EghtesadOnline: Iran Auto Importers Association has filed a complaint against the Head of the Trade Promotion Organization of Iran Mojtaba Khosrotaj.
In a drastic move five weeks ago, the TPO stopped issuing auto import permits for all cars.
Deploring the move as “disruptive”, Farhad Ehteshamzad, the association’s director told Financial Tribune, “An official complaint against Khosrotaj has been launched with the judiciary.”
“TPO has halted issuing auto import permits under direct instructions from Khosrotaj. The move has disrupted the work of importers,” Financial Tribune quoted him as saying.
Issuing auto import permits for all cars was halted almost five weeks ago. As per law, local companies are required to make an online registration with the TPO for importing every single vehicle.
Furthermore, according to Ehetshamzad, 5,000 cars are stuck in the customs since the year the car was made and delivered do not comply with the permits issued.
Previously, importing companies could edit the data with few clicks through the registration website. With the Islamic Republic of Iran Customs Administration refusing to release the vehicles, several importers have failed to meet their commitments to customers.
As per law, importers are obliged to pay a fine to customers if they do not deliver the pre-sold cars in the timeframe stipulated in the contract. For each 30-day delay in delivering the car, the importing company must pay 2.5% of the product’s value to the consumer.
Imported cars in Iran are the most expensive in the world and a vast of the vehicles are pre-sold with buyers paying almost the total price of the vehicle they have bought but not seen. Thus, the amounts paid in advance by Iranians wanting to driver foreign cars are high by local, regional and international standards. The same rule (paying in advance) applies also to buyers of locally-made cars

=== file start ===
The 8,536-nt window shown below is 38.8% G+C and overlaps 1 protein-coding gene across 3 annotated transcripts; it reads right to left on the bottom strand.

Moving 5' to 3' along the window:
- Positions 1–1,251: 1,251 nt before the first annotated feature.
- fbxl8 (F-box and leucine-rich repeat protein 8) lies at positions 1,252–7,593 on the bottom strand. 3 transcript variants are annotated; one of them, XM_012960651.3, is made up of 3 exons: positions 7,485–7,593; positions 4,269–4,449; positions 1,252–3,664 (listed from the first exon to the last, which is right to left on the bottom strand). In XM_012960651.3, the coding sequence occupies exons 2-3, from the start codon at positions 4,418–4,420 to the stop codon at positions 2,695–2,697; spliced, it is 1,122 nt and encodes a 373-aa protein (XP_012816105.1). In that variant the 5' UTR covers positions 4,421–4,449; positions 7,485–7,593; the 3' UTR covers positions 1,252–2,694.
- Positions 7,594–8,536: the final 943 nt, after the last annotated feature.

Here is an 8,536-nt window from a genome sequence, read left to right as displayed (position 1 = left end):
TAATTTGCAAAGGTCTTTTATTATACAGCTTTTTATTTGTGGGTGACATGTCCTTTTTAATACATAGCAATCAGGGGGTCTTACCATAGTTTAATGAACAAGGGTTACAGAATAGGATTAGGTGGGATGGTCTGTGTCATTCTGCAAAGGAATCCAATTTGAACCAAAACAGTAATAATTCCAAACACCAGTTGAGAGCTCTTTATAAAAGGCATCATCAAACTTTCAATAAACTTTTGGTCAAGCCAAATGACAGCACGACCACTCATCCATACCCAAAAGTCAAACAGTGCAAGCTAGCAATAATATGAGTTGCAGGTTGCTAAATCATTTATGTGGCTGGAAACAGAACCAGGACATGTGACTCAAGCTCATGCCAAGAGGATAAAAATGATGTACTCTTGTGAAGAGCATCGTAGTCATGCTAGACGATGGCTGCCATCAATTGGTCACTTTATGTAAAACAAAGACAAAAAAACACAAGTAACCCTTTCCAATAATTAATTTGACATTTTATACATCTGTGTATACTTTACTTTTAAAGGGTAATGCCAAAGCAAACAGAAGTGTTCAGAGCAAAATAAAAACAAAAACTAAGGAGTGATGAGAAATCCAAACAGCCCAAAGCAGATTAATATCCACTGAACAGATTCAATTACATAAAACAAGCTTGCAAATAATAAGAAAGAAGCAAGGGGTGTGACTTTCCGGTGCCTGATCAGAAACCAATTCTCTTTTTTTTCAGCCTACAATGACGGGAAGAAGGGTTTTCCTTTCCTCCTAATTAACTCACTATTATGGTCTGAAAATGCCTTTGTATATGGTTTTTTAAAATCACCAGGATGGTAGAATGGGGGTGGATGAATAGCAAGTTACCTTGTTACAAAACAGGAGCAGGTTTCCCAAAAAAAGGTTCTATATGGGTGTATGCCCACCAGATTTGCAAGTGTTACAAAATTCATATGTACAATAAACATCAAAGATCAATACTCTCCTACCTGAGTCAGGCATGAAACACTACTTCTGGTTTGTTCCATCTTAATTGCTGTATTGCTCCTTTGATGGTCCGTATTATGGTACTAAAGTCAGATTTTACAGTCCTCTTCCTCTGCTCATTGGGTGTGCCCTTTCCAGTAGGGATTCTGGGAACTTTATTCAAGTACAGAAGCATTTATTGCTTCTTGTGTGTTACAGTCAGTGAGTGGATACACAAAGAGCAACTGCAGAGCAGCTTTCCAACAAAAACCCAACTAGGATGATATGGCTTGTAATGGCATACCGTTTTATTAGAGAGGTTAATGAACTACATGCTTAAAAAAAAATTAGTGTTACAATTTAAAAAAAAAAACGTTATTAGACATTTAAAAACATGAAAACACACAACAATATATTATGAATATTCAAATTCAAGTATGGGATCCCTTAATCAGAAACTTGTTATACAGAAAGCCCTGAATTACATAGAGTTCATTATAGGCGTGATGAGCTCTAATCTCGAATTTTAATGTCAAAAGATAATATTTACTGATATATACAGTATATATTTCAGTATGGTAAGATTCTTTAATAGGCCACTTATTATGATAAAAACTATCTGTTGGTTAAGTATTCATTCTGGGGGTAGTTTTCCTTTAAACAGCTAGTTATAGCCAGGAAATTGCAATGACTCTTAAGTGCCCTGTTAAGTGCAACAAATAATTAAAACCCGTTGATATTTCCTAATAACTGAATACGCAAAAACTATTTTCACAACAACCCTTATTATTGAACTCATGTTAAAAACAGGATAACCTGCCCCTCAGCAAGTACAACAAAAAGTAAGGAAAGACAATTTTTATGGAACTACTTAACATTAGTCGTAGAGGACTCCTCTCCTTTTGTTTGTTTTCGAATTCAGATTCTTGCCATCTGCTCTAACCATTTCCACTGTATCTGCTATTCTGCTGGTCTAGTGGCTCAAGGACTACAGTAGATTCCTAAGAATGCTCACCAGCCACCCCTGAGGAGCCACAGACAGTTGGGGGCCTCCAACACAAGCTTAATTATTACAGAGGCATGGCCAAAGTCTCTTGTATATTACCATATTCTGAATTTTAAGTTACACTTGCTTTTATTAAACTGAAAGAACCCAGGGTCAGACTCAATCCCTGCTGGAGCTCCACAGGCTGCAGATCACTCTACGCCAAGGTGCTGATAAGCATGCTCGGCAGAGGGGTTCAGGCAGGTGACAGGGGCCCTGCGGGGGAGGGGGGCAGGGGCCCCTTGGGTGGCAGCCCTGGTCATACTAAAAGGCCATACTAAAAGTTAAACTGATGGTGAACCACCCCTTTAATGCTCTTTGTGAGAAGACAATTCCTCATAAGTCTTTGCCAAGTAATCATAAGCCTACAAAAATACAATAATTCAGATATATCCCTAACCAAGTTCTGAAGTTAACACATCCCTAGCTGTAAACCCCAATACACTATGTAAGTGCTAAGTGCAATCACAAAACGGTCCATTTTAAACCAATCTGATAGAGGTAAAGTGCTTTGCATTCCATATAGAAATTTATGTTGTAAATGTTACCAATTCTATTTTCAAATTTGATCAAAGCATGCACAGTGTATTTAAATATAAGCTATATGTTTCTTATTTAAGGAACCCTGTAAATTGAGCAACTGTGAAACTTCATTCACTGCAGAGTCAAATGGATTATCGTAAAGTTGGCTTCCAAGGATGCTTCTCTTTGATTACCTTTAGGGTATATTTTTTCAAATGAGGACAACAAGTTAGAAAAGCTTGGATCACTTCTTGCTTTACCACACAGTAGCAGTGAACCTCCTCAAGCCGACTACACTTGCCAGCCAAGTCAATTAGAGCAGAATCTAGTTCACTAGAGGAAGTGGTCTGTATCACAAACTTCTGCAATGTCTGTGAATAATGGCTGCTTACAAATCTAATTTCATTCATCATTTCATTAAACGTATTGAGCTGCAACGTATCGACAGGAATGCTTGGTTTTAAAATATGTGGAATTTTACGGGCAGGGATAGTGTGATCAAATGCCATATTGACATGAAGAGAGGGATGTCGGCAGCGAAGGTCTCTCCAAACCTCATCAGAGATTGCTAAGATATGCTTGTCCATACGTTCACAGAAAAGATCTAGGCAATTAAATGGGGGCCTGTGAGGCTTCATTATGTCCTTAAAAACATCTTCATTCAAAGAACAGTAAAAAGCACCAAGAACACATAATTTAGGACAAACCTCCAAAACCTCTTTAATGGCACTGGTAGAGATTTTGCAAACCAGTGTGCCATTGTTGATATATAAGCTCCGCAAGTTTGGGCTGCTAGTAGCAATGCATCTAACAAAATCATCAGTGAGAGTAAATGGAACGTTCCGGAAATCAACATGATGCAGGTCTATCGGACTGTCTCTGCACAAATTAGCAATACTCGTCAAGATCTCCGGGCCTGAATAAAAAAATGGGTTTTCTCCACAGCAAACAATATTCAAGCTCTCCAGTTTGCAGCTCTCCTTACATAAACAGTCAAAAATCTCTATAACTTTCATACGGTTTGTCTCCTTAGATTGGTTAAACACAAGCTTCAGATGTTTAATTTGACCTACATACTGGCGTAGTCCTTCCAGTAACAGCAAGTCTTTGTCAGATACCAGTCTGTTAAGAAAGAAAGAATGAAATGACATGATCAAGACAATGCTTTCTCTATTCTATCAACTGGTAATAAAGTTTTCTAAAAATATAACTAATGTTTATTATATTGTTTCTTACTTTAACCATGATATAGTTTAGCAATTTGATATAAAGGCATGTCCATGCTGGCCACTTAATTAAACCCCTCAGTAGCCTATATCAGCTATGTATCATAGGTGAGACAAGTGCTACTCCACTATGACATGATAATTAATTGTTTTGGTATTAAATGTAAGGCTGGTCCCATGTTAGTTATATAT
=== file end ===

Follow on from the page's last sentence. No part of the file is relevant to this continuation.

According to Ehteshamzad, TPO’s haphazard decision in addition to imposing financial losses on auto importers, has also tarnished their public image.
“The association will indeed not drop the case against Khosrotaj,” he said.
Ehteshamzad’s comments were later echoed by the head of Tehran Chamber of Commerce Industries Mines and Agriculture. Masoud Khansari said the “TPO’s hasty decision has disrupted the market.”
Khansari urged Mohammad Shariatmadari, the incoming minister of industries, mining and trade to intervene to solve the problem.
“Such instantaneous decisions add to the investment risk in the country and further discourage private sector investment,” the chamber chief said.
Later on Tuesday, the embattled TPO director criticized “the unbridled auto imports” saying “During the first five months of the current fiscal (started in March) 38,000 cars were imported costing $1.4 billion.”
During the same period last year 26,359 vehicles entered the country. The number indicates a 44% YoY jump in auto imports.
Khosrotaj says “The online application system will not be reopened until the government issues new guidelines for auto imports.”
The draft of the new guidelines has been published on the official website of the Cabinet.
It says a new clause will be added to auto import regulations that demands auto importers also invest in local car manufacturing.
According to this clause “Auto importers have two options: starting local production or partnering with Iranian car manufacturers. The total value of imported cars by the companies should not exceed half the value of the importers’ domestic production.”
While Khosrotaj says that the new permits cannot be issued before ratification of the new guideline, Ehteshamzad disagrees. “Law stipulates that the Ministry of Industries and TPO are obliged to issue permits to anyone who meets the existing legal requirements.”
In his opinion “Shutting down the online registration system has no legal justification. If the ministry wants to change the guidelines it must follow legal protocols.”
According to rules, before introduction of any new directive the government cannot and should not change or suspend existing procedures.
So far TPO’s move has had a major negative effect on the imported car market causing a 15% jump in prices of imported vehicles in just three weeks.